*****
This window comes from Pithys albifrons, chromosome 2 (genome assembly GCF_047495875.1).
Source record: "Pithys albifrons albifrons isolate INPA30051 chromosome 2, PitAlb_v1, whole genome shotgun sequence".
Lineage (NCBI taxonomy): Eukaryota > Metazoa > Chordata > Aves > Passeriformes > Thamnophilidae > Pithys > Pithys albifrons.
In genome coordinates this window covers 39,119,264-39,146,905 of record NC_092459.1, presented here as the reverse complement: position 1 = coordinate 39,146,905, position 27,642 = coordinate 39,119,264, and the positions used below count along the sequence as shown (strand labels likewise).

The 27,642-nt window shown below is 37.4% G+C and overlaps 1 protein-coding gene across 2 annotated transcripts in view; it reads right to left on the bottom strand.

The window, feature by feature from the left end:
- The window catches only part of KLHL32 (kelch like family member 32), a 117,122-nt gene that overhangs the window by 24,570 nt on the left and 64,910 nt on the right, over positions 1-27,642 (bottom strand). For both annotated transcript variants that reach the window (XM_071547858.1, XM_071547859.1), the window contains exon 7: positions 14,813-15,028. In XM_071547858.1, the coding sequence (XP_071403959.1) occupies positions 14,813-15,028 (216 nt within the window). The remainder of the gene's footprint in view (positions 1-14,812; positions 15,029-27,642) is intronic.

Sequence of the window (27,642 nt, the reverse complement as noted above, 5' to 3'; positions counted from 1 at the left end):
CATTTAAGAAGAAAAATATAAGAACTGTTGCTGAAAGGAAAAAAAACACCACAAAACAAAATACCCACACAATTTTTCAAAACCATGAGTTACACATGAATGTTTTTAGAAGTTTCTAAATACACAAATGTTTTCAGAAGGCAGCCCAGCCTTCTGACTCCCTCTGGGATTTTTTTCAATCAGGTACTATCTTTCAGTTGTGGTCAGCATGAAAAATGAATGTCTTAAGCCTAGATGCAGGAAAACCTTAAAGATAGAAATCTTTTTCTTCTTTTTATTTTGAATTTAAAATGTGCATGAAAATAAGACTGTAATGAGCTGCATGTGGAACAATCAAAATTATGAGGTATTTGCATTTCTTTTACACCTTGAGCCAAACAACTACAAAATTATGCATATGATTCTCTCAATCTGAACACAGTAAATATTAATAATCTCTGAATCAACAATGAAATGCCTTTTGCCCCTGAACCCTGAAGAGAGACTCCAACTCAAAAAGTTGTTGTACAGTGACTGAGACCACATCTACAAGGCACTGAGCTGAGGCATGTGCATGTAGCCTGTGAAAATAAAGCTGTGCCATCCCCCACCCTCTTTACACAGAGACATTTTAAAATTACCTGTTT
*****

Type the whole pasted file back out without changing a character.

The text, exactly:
This window comes from Pithys albifrons, chromosome 2 (genome assembly GCF_047495875.1).
Source record: "Pithys albifrons albifrons isolate INPA30051 chromosome 2, PitAlb_v1, whole genome shotgun sequence".
Lineage (NCBI taxonomy): Eukaryota > Metazoa > Chordata > Aves > Passeriformes > Thamnophilidae > Pithys > Pithys albifrons.
In genome coordinates this window covers 39,119,264-39,146,905 of record NC_092459.1, presented here as the reverse complement: position 1 = coordinate 39,146,905, position 27,642 = coordinate 39,119,264, and the positions used below count along the sequence as shown (strand labels likewise).

The 27,642-nt window shown below is 37.4% G+C and overlaps 1 protein-coding gene across 2 annotated transcripts in view; it reads right to left on the bottom strand.

The window, feature by feature from the left end:
- The window catches only part of KLHL32 (kelch like family member 32), a 117,122-nt gene that overhangs the window by 24,570 nt on the left and 64,910 nt on the right, over positions 1-27,642 (bottom strand). For both annotated transcript variants that reach the window (XM_071547858.1, XM_071547859.1), the window contains exon 7: positions 14,813-15,028. In XM_071547858.1, the coding sequence (XP_071403959.1) occupies positions 14,813-15,028 (216 nt within the window). The remainder of the gene's footprint in view (positions 1-14,812; positions 15,029-27,642) is intronic.

Sequence of the window (27,642 nt, the reverse complement as noted above, 5' to 3'; positions counted from 1 at the left end):
CATTTAAGAAGAAAAATATAAGAACTGTTGCTGAAAGGAAAAAAAACACCACAAAACAAAATACCCACACAATTTTTCAAAACCATGAGTTACACATGAATGTTTTTAGAAGTTTCTAAATACACAAATGTTTTCAGAAGGCAGCCCAGCCTTCTGACTCCCTCTGGGATTTTTTTCAATCAGGTACTATCTTTCAGTTGTGGTCAGCATGAAAAATGAATGTCTTAAGCCTAGATGCAGGAAAACCTTAAAGATAGAAATCTTTTTCTTCTTTTTATTTTGAATTTAAAATGTGCATGAAAATAAGACTGTAATGAGCTGCATGTGGAACAATCAAAATTATGAGGTATTTGCATTTCTTTTACACCTTGAGCCAAACAACTACAAAATTATGCATATGATTCTCTCAATCTGAACACAGTAAATATTAATAATCTCTGAATCAACAATGAAATGCCTTTTGCCCCTGAACCCTGAAGAGAGACTCCAACTCAAAAAGTTGTTGTACAGTGACTGAGACCACATCTACAAGGCACTGAGCTGAGGCATGTGCATGTAGCCTGTGAAAATAAAGCTGTGCCATCCCCCACCCTCTTTACACAGAGACATTTTAAAATTACCTGTTT